How South Carolina's African American Voters Are Mobilizing For Biden And Challengers
AUDIE CORNISH, HOST:
Former Vice President Joe Biden says he can still win South Carolina's Feb. 29 primary. That's what he told donors at a fundraiser in New York yesterday. Biden is counting on what has so far been his support from black voters, who make up a large share of the electorate there. But after Biden finished fourth in Iowa and fifth in New Hampshire, other campaigns see opportunity in the state.
Juana Summers covers demographics and culture for NPR. She's been spending a lot of time in South Carolina but is here in studio. Welcome back.
JUANA SUMMERS, BYLINE: Thanks.
CORNISH: Why do people make such a big deal out of Joe Biden in South Carolina?
SUMMERS: Well, a win in South Carolina kind of cuts right to the center of Joe Biden's theory of the case for why he should be the Democratic nominee. He argues that he will be able to mobilize support among black voters there and then extend that for the diverse Southern states that come after and put together a winning coalition. Now, we haven't seen a lot of recent polling from South Carolina, but it does seem that some of the other candidates who are campaigning in the state are starting to move up and cut into what's been a wide lead for Joe Biden.
Biden's campaign just announced that they're going to redeploy some more staff there and will soon have, like, 60 staffers on the ground. He was there recently. He was just there on Tuesday as New Hampshire's results rolled in. That is where I met Tina Herbert, who is a Joe Biden supporter.
TINA HERBERT: I'm looking at electability, and I'm looking at him and which of the candidates I think when it comes to being on the opposite side of Trump will likely potentially pull the independent voters, maybe pull some of the Republican voters who are totally tired of Trump.
CORNISH: At the same time, you mentioned that there are some people rising in the polls, and I know one of them is billionaire businessman Tom Steyer. What's his strategy?
SUMMERS: Audie, he's been spending a lot of time there, and frankly, a lot of money. He has held more events in the state than any other candidate who's still in the race, and he has about 90 staffers on the ground. So he's got one of the biggest staffs there, the biggest, in fact. And he's been aggressively targeting black voters, using that money for radio, digital, TV ads. If you're in South Carolina, you kind of can't miss him.
This week, his campaign also announced that it hired Gilda Cobb-Hunter. She is the longest serving member of South Carolina's State House, and she's joining the campaign as a senior adviser. I sat down with her this week.
GILDA COBB-HUNTER: Tom Steyer is the only candidate that I'm aware of in these last 20 years who has actually come on the ground in South Carolina, who has done business with black newspapers, with black radio. I'm talking about investing in the black community in a way that his message resonates and reaches.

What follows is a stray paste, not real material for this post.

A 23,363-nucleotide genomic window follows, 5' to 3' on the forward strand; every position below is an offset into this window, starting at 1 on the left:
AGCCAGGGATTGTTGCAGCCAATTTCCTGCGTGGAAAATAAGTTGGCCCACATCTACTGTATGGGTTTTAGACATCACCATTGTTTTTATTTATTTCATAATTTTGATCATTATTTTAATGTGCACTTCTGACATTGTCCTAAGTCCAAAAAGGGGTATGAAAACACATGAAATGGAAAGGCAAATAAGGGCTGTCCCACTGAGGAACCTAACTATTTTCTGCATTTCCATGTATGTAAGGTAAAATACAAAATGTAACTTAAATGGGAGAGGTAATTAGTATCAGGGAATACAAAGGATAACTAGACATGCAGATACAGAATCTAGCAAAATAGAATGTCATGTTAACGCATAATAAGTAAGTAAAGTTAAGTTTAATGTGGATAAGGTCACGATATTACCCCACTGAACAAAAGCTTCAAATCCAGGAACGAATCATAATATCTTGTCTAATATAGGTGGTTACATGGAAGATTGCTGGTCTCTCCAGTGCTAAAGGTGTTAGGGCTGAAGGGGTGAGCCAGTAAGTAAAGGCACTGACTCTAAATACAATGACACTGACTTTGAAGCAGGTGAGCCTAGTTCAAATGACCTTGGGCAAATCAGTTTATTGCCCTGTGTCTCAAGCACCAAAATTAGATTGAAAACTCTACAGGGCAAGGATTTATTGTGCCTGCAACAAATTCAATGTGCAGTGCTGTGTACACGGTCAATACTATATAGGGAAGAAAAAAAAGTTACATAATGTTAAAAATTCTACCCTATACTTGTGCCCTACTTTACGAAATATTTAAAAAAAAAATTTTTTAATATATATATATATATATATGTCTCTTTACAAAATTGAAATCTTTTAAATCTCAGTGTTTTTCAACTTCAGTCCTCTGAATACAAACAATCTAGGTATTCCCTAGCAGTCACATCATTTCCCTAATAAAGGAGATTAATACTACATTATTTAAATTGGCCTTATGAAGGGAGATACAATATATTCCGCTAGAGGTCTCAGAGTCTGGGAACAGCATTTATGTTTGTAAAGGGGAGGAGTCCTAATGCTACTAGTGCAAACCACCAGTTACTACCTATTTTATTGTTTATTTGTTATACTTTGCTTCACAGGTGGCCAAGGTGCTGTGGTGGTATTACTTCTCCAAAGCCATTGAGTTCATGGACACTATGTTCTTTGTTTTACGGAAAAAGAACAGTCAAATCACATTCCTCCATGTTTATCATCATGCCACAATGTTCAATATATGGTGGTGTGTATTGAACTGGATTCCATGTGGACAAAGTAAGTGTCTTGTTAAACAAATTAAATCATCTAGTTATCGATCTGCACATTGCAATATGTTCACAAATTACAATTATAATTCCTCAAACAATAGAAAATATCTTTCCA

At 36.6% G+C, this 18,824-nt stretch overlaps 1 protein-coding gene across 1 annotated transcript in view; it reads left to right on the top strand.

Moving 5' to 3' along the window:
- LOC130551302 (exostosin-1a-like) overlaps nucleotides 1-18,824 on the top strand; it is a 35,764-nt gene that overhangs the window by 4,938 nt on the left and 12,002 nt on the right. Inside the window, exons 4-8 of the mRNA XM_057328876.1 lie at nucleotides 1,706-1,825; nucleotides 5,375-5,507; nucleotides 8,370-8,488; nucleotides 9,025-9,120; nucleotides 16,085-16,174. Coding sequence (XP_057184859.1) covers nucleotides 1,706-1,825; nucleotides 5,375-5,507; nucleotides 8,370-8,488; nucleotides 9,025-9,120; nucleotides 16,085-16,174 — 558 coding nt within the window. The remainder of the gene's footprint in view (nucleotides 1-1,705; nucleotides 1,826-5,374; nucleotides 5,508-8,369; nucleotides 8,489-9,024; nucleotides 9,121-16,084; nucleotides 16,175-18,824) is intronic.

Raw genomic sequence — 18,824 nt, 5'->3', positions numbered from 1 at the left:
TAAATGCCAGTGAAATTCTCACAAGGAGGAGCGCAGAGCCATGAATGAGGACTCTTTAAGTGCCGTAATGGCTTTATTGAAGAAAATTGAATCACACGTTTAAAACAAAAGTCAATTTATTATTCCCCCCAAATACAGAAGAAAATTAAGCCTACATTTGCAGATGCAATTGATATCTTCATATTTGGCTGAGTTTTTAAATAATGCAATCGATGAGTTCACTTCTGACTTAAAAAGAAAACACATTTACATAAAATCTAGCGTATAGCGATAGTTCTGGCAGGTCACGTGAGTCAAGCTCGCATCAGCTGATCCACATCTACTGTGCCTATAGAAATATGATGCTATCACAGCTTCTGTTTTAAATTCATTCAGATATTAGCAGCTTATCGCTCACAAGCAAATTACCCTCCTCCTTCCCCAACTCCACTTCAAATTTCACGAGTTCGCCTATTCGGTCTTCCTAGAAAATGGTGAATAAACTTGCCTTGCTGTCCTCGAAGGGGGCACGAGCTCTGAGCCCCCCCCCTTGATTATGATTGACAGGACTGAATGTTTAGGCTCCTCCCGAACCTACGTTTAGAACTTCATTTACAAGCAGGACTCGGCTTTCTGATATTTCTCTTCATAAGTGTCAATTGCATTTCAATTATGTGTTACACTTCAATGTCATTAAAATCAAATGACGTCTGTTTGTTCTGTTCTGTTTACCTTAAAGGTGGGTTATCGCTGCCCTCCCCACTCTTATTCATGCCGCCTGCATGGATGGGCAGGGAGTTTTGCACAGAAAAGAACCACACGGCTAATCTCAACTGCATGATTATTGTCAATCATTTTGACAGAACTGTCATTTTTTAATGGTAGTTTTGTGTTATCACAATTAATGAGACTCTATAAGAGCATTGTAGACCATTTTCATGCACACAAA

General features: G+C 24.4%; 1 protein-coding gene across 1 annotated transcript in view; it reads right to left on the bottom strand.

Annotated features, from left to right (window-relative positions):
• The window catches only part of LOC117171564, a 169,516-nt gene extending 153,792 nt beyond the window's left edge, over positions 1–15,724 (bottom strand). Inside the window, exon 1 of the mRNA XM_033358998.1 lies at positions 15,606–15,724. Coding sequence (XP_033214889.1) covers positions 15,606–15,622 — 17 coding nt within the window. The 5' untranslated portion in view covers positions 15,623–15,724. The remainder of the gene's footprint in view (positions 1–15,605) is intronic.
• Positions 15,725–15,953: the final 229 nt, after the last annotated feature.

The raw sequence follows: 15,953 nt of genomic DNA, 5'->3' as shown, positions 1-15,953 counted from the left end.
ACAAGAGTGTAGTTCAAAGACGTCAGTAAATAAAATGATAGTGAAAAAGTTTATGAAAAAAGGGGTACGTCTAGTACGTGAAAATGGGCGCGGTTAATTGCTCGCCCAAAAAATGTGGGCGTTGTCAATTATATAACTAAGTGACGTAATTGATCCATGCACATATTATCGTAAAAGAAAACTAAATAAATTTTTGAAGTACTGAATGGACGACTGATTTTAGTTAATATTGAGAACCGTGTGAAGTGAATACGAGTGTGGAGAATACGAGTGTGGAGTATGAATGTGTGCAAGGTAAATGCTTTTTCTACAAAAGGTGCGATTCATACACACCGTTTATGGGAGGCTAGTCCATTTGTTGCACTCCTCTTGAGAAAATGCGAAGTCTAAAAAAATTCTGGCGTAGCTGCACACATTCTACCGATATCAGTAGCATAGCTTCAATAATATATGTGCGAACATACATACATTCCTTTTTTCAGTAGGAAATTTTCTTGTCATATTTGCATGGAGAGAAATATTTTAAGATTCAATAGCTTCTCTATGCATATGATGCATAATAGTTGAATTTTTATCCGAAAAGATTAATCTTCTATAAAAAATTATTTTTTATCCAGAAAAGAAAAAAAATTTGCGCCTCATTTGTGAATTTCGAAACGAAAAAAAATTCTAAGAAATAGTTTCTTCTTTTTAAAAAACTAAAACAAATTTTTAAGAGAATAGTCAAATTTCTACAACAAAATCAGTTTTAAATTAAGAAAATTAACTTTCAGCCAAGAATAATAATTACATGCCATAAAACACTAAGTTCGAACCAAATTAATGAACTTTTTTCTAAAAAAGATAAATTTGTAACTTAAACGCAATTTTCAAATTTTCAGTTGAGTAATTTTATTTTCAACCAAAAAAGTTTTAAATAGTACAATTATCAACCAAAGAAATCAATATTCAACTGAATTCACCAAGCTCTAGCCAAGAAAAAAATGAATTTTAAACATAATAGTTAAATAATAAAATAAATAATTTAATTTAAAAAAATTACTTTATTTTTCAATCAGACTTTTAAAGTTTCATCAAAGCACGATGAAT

SUMMERS: Cobb-Hunter is someone who typically doesn't endorse in presidential races, and she's been an elected official in the state for decades. So the Steyer campaign signing her is a really big deal.
CORNISH: Can we talk about Bernie Sanders? People have been saying that this has changed for him a lot since 2016.
SUMMERS: Yeah, that's right. We saw in 2016 that he had quite a bit of room to grow with voters of color and particularly black voters. And he does seem to be doing that. Here in South Carolina, he's been especially targeting young black voters, and he's gotten support actually of some high-profile black lawmakers in the state, too.
CORNISH: OK. Empty your notebook. What else are you seeing on the ground?
SUMMERS: So we're moving into this new phase in the race where the states - the electorates of the states that are to come are more diverse, more Latino and black voters. And there are a couple candidates in this race, including Pete Buttigieg and Amy Klobuchar, who so far haven't seen significant support from those voters. And so I went around, and I asked voters about those candidates.
When we talked about Amy Klobuchar, there was some interest after a strong debate performance and then her New Hampshire results. But people said they didn't know a lot about her, so she was kind of something of a blank slate. People knew more about Buttigieg. He's hiring a lot more staff there, and he's recently picked up a couple of endorsements from officials in South Carolina. One of them is Jalen Elrod, a vice chair of the Greenville County Democrats.
JALEN ELROD: Pete Buttigieg, to his credit, he worked at it. You know, he kept going to African American media outlets, churches, reaching out to influencers in our community and really working for our vote.
SUMMERS: He told me that he thought Biden's electability argument had been damaged after Iowa and New Hampshire and that he worried Sanders' message wouldn't sell to voters in a general election. That's why he's backing Buttigieg.
CORNISH: That's NPR's Juana Summers reporting on South Carolina. That state holds its primary two weeks from tomorrow. Thanks so much, Juana.
SUMMERS: Thank you.
NPR transcripts are created on a rush deadline by Verb8tm, Inc., an NPR contractor, and produced using a proprietary transcription process developed with NPR. This text may not be in its final form and may be updated or revised in the future. Accuracy and availability may vary. The authoritative record of NPR’s programming is the audio record.